One of Uber's US patent applications published this month. The application is entitled 'Performing Selective Operations Based On Mobile Device Locations' and was filed in April 2015. In general terms, the application describes the idea of managing drivers differently depending on whether they are within a particular geographic region.
One example given in the application describes that their method can indicate the number of times that drivers have entered and/or exited an airport for the purpose of providing transport services and "for the purpose of paying a total fee for the amount of transport services taking place at the airport".
So - what does this tell us about what they are trying to protect (since the application has not been granted yet) and what can we learn about their patent strategy from the application?
The most obvious thing that this indicates is that Uber is continuing in their attempts to protect developments in their app. This is consistent with the increasing size of their patent portfolio and Uber's status as a heavyweight in tech. In addition, an arsenal of patents should help them preserve and grow their position in the market.
Something else we can learn from the patent application is that Uber has not been put off seeking protection for inventions that have business-like elements to them. Recently, in the US it has become more difficult to secure patents that relate, at least in part, to doing business. This does not seem to have deterred Uber from trying to protect these types of inventions.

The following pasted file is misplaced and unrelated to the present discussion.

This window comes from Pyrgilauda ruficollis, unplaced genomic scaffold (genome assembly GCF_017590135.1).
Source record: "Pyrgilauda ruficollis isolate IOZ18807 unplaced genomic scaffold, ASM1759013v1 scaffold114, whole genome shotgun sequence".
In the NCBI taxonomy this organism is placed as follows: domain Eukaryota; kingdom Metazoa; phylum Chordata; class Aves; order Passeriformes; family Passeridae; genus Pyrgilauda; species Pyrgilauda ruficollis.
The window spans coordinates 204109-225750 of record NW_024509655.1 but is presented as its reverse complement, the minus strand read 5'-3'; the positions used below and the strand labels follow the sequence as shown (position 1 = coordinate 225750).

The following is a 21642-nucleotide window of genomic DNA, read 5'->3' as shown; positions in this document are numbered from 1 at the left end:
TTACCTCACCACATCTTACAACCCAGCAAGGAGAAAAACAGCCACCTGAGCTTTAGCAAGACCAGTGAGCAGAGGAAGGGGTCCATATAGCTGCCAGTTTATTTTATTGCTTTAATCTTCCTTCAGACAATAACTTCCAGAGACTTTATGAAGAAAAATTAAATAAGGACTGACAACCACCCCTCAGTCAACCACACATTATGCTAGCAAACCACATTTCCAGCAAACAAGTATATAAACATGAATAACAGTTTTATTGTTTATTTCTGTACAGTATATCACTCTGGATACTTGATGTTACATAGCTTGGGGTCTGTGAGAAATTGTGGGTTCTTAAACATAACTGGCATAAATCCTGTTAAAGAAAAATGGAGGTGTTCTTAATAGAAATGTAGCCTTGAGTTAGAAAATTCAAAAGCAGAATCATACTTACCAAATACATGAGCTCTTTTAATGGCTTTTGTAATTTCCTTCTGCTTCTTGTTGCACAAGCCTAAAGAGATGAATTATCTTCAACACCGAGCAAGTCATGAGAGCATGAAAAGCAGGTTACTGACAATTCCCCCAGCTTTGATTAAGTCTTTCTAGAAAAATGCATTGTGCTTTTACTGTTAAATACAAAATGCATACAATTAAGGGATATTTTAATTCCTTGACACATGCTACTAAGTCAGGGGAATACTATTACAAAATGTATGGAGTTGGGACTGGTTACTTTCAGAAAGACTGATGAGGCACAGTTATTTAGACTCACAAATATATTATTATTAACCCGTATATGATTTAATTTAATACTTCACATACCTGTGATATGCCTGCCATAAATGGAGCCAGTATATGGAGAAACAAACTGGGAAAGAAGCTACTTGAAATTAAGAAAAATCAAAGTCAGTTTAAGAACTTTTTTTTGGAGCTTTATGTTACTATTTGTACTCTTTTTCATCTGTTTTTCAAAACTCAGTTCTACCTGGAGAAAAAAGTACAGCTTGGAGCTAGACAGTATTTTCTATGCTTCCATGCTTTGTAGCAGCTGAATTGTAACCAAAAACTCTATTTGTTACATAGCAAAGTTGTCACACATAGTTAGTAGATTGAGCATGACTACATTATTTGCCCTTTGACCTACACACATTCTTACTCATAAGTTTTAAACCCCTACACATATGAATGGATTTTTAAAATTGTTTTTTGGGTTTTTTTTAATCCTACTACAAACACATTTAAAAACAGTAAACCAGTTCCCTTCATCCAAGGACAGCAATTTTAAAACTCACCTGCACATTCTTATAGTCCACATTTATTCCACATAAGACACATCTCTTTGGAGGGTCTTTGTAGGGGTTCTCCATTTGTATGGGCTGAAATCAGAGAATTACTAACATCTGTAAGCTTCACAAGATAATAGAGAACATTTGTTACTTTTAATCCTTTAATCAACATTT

As well as the US application, Uber also has filed an 'international application' for the invention. There is no such thing as an international patent as such, but the international application allows them to seek protection in different countries at a later stage. This tells us that they might try and pursue protection for this invention in more of their key markets.
It is too early to know what the outcome will be for Uber's application. However, it will be interesting to find out the countries in which Uber will try and protect this invention, and whether they manage to obtain any granted patents for the invention.
... A geofence can be associated with the airport and can cover a geographic region that includes the airport and its surrounding areas. An accounting component 190 of the system 100 can access the database in order to generate a record(s) 191 for use with any of the variety of purposes. In one example, the accounting component 190 can access the database to generate and provide a record(s) 191 to an entity associated with that geographic region/geofence (e.g., an airport entity). For example, the record 191 can indicate the number of times drivers have entered and/or exited the airport for purpose of providing transport services, and/or picked up or dropped off riders at the airport in a given duration (e.g., a month) for purpose of paying a total fee for the amount of transport services taking place at the airport.